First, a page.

Starting primary school
In South Australia, public primary schools have one intake date, this means:
- If your child turns five years before 1 May they can start primary school the first day of term 1 of that year.
- If your child turns five on or after 1 May they can start primary school the first day of term 1 of the following year.
The one intake date brings South Australia into line with other states and means every child has four terms of pre-schooling and reception before starting the rest of their schooling.
Your child must be at school by their sixth birthday - this is the compulsory school starting age.
Families should speak to their local early childhood service or school for enquiries about eligibility requirements for children who:
- are identified as gifted and talented
- are transferring from overseas or interstate
- have a recognised disability and may benefit from a longer transitional program from preschool to school.
Moving from preschool to school
As soon as you have decided which school your child will be attending:
- contact the school and make an appointment to enrol your child
- let the staff at your preschool or kindergarten know - they will arrange a program to help your child get used to that school, and with your permission, the preschool will give the reception teacher and school principal information about your child's learning progress and needs to help with planning.
If your child does not attend a preschool contact the school directly to arrange for your child to be a part of their transition to school program.
Transitioning to primary school
Before starting school, children are usually invited to visit their new school so they can become familiar with it.
Some schools set up buddy systems with older children so that children in reception have a welcoming experience from the beginning. The transition to school program may include:
- regular visits to the school over a period of weeks
- walks around the school grounds to find out where things are, ie the toilets and playground
- spending time in a classroom with a teacher and other students
- going to school events such as assembly, library visits, or performances
- opportunities to develop relationships with other children and teachers.
It may also include opportunities for parents to:
- become familiar with the school and its policies
- meet some staff members
- ask questions
- get information about out of school hours care (OSHC).
What a reception class looks like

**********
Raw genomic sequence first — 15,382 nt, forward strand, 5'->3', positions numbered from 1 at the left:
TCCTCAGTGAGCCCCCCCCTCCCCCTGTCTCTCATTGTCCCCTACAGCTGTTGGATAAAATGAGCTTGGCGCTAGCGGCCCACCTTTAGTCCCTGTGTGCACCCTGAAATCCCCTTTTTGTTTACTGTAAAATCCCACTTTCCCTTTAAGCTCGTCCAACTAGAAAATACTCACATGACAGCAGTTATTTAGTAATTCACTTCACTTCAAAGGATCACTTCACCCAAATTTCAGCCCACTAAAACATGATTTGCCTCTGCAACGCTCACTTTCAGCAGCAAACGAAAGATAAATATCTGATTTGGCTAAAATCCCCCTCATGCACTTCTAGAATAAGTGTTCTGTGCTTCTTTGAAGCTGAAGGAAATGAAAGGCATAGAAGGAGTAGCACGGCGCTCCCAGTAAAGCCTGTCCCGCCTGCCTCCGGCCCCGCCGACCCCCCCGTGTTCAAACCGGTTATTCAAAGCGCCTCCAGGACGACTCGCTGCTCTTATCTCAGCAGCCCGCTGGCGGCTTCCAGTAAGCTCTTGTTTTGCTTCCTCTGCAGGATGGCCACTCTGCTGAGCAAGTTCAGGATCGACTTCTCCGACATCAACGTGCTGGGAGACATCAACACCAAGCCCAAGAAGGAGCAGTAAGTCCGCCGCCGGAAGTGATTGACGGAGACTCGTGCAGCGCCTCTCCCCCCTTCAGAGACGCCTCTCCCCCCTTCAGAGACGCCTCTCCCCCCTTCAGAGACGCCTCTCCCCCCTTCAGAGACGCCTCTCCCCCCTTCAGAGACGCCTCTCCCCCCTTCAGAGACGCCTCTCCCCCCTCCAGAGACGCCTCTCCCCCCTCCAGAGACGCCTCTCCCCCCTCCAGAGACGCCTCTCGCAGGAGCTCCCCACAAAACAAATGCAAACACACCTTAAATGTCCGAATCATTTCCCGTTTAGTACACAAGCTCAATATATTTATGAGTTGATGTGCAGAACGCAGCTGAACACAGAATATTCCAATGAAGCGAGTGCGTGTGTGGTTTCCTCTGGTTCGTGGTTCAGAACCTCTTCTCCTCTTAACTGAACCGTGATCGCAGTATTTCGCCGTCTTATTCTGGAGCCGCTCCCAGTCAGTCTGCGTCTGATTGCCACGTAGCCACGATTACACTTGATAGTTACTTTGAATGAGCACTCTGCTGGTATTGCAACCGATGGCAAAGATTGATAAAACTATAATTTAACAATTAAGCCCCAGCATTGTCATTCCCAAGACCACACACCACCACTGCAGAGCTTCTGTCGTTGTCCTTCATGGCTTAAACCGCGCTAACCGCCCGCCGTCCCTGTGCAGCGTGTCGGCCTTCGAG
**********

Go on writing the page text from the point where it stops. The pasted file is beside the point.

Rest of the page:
Classes are usually smaller in the first few years of primary school. In most cases your child will have one teacher for their daily education.
Students may also have a specialist teacher in subjects such as:
- library studies
- English as an additional language or dialect
- music or choir
- foreign language
- sport or physical education
- art and craft
- special reading programs.
There are no standard examination requirements for progression through primary school.
Preparing for the first day of school
To prepare your child for their first day at school:
- talk to your child about school and share some positive stories about your primary school days
- take your child shopping when you buy their school uniform, school bag, pencils, etc
- consider allowing them to choose their lunch box, water bottle or other personal items
- write your child's name on their school clothing, bag, lunch box, water bottle and other items
- establish a routine at home around sleeping, breakfast, reading books and play time
- role play being at school
- allow your child to practice wearing the school uniform
- encourage your child to learn to dress and undress independently, and to use the toilet appropriately
- place extra underwear in their bag in case of an accident
- practice walking or travelling to school
- arrange for your child to play with other children they know who will be starting school with them.
Helping your child feel more confident
Your child will feel more confident at school if they know:
- their name, address and phone number
- how to put play things and materials away after using them
- how to look after their belongings
- the appropriate use of toilet and related hygiene
- who will be taking them home after school
- how to socialise with other children, take turns and share their toys and books.
Helping your child feel more settled
Your child will feel more settled at school if they understand:
- why they can't play with friends in other classes when they want to
- why they need to ask to go to the toilet
- why they can't go outside when they want to
- what the bell is for
- what recess time means.
The first few weeks of primary school
One of the most important things you can do to support your child during the first few weeks is to ensure that they go to bed early, reduce their screen time and eat well.
You can also support them by helping them understand that reception is an extension of preschool or kindergarten. Take time to ask them about their day, and find out if they are feeling happy and settled.
If your child is having problems with settling into school, it may be helpful to speak to their teacher.
DECD one intake date enquiries